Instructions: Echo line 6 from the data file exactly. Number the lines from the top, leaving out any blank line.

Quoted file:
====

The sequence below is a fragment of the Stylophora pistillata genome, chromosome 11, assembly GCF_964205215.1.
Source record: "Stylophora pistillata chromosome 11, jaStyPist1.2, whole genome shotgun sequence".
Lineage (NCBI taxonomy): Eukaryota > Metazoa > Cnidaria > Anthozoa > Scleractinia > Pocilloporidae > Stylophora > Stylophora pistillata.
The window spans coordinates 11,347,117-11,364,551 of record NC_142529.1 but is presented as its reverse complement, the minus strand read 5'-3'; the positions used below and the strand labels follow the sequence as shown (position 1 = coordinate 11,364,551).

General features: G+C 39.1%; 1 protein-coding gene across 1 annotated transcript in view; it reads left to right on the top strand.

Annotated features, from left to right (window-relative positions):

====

Annotated features, from left to right (window-relative positions):